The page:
Going batty for wildlife at Rossmere Park

Members of a community group ventured into a Hartlepool park at dusk when they got up close and personal with bats and other wildlife.

Saturday, 28th April 2018, 9:00 am
Updated Saturday, 28th April 2018, 9:31 am
Ian Bond leads members of the group on the batwalk

Ian Bond, a former Hartlepool Borough Council ecologist and one of the leading lights of the Durham Bat Group, led over 30 members of the Friends of Rossmere on a night-time bat walk around Rossmere Park.

It was a great success and using bat detectors they spotted a number of the fascinating creatures.

Fin Armstrong with his bat detector

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Stephen Taylor of the friends group said: “Ian brought a caged bat, a pipistrelle called Poppy to meet people before giving a briefing on bats and how to use bat detectors.

“We then gave out bat detectors to each family group and proceeded into the park.

“Many bats were seen and as a bonus a couple of herons were seen on the island.”

NES Security arranged for the park to be closed later than usual so the walk on April 21 could happen.

Fin Armstrong with his bat detector

Terrapins have also been spotted recently living in the park.

Friends of Rossmere member Anthony Fairley snapped pictures of one of the animals.

It is believed to be part of a colony that has lived in the park for many years.

The bat walk was the latest in a series of recent events that the friends group has taken part in in the park.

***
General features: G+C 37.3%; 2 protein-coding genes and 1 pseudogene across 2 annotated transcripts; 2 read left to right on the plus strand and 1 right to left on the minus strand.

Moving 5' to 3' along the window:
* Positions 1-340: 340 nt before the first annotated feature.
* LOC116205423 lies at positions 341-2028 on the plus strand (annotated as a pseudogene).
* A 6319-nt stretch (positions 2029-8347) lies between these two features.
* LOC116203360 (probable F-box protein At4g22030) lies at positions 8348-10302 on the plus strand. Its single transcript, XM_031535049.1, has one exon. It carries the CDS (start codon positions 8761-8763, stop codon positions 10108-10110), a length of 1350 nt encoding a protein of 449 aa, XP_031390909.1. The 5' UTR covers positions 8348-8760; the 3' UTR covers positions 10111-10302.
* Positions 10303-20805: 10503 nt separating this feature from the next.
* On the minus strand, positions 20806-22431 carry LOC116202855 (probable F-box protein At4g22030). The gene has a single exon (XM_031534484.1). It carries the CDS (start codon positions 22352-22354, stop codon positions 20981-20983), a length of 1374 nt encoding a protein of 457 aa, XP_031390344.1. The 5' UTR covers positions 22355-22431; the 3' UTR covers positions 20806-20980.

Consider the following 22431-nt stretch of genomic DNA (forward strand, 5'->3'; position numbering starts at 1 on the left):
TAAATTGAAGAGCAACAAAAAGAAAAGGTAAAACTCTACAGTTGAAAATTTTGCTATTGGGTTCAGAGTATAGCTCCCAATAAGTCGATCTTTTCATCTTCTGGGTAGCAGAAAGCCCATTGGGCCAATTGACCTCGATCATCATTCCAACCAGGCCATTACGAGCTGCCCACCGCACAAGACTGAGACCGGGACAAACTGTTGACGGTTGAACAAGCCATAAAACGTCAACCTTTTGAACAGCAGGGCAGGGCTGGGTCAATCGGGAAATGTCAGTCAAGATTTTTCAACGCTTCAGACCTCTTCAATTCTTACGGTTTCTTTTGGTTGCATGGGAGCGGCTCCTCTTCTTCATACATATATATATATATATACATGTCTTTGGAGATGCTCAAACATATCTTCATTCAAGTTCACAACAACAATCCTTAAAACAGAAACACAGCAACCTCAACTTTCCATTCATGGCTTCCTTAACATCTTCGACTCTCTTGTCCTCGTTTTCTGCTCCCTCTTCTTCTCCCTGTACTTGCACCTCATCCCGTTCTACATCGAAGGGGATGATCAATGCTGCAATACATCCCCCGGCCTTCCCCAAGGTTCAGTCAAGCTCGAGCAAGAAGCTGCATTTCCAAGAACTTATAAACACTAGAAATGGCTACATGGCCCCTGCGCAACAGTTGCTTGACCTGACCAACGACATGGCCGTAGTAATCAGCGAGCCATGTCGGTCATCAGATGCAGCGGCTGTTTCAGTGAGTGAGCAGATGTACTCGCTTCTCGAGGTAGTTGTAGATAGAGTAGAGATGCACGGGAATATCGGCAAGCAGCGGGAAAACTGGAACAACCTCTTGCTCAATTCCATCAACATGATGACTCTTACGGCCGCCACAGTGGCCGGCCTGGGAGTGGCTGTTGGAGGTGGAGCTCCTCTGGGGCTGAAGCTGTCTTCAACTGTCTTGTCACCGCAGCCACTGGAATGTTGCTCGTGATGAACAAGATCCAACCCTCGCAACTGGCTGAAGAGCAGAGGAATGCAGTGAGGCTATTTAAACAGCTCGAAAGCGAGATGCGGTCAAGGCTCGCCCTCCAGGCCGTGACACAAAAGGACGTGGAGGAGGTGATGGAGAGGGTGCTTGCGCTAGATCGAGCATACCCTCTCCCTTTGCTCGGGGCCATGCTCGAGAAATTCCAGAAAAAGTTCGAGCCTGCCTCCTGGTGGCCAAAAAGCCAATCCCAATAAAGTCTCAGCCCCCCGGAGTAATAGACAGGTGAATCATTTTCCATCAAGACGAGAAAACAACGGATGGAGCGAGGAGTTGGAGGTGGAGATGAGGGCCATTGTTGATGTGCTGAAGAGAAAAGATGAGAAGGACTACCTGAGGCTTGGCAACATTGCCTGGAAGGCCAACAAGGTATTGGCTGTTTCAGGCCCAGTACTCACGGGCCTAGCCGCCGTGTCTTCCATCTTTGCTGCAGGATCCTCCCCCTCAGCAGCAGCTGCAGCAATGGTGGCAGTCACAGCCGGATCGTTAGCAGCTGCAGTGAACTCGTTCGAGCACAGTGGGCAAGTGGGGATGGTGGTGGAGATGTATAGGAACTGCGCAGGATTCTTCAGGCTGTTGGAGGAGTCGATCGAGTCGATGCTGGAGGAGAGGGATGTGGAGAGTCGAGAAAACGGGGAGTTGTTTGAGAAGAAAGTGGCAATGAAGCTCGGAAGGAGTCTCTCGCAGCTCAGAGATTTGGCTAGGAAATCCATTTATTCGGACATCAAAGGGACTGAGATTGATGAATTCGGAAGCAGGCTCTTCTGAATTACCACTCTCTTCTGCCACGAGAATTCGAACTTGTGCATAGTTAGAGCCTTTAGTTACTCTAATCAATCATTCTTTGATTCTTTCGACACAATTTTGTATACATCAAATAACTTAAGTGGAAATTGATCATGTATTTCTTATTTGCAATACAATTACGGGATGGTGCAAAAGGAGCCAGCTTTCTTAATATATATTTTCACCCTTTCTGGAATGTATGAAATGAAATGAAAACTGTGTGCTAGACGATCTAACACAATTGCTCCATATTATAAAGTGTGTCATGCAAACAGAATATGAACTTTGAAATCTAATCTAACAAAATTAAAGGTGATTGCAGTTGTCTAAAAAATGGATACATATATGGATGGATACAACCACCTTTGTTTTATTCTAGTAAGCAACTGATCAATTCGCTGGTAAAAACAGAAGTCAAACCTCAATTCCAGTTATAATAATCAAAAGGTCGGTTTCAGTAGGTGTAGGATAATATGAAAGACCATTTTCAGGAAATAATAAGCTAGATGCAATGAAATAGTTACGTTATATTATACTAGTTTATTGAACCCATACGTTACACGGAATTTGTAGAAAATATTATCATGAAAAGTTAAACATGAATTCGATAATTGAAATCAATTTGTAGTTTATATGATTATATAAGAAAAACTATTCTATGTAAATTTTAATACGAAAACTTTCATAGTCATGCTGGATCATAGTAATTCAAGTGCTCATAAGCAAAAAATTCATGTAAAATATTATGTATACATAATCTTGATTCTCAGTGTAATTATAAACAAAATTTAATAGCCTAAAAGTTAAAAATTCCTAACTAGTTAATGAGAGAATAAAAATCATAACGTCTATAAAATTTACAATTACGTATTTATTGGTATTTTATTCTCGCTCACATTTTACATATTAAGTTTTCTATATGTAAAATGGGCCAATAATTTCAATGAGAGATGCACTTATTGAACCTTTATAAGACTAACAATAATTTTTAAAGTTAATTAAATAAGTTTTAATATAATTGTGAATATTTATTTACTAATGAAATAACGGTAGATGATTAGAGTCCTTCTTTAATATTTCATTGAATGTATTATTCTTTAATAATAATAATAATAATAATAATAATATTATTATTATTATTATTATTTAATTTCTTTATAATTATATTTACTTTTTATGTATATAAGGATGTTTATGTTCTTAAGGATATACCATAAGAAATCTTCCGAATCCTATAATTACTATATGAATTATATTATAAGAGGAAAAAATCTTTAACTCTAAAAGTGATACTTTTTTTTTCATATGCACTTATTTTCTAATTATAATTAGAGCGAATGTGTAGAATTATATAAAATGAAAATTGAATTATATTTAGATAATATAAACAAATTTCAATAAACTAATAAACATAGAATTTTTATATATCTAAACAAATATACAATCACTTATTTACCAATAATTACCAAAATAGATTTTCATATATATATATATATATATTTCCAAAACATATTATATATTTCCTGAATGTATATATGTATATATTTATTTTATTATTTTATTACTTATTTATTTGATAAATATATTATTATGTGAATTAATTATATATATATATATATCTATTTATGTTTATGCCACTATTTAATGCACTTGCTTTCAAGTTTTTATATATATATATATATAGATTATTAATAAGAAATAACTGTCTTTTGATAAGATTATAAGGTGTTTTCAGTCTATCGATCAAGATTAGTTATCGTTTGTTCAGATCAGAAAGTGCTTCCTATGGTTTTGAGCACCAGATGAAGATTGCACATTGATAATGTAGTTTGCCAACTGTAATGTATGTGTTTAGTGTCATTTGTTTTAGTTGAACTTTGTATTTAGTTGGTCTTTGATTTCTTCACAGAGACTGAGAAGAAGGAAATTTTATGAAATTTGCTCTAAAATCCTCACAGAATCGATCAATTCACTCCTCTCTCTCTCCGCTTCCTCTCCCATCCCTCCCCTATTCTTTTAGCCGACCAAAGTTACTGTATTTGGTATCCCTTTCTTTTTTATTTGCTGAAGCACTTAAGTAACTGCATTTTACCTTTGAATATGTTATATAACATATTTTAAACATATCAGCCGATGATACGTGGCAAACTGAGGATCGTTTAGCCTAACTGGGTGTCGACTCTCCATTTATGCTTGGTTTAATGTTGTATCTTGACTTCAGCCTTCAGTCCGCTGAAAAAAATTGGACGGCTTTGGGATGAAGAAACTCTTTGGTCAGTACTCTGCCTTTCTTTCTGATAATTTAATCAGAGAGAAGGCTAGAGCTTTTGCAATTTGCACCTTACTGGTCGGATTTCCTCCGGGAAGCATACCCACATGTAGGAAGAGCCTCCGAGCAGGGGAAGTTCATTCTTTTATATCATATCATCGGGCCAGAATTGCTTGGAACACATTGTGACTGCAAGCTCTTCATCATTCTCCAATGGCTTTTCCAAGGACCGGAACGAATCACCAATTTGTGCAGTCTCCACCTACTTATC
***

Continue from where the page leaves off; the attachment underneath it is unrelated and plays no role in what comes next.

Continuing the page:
Other activities that have been a success have included a clean up of the park pond when fence spikes, iron bars, two children’s scooters, a length of pipe, tree branches and a fishing rod were removed.

It contributed to 10 bags of dirt and rubbish that were taken away.

Other activities included a day of hard digging to prepare flower beds for planting by local Rainbows and Cubs in May.

Members have also removed an unsightly bed of tall grass which is to be replaced with flowers.

And at Easter, the friends group held an Easter egg hunt in the park which attracted more than 60 local children.

The Friends of Rossmere were formed after the former Friends of Rossmere Park group disbanded back in 2013 due to lack of interest.

But after an appeal for people to get on board in January last year, the group has gone from strength to strength.

It believes that by getting children and young people involved they will not only help make a positive contribution to the park and Rossmere area, but also help to prevent vandalism later on.

Anyone who wants to find out more about the work of the group can contact Stephen Taylor on 07973 300527.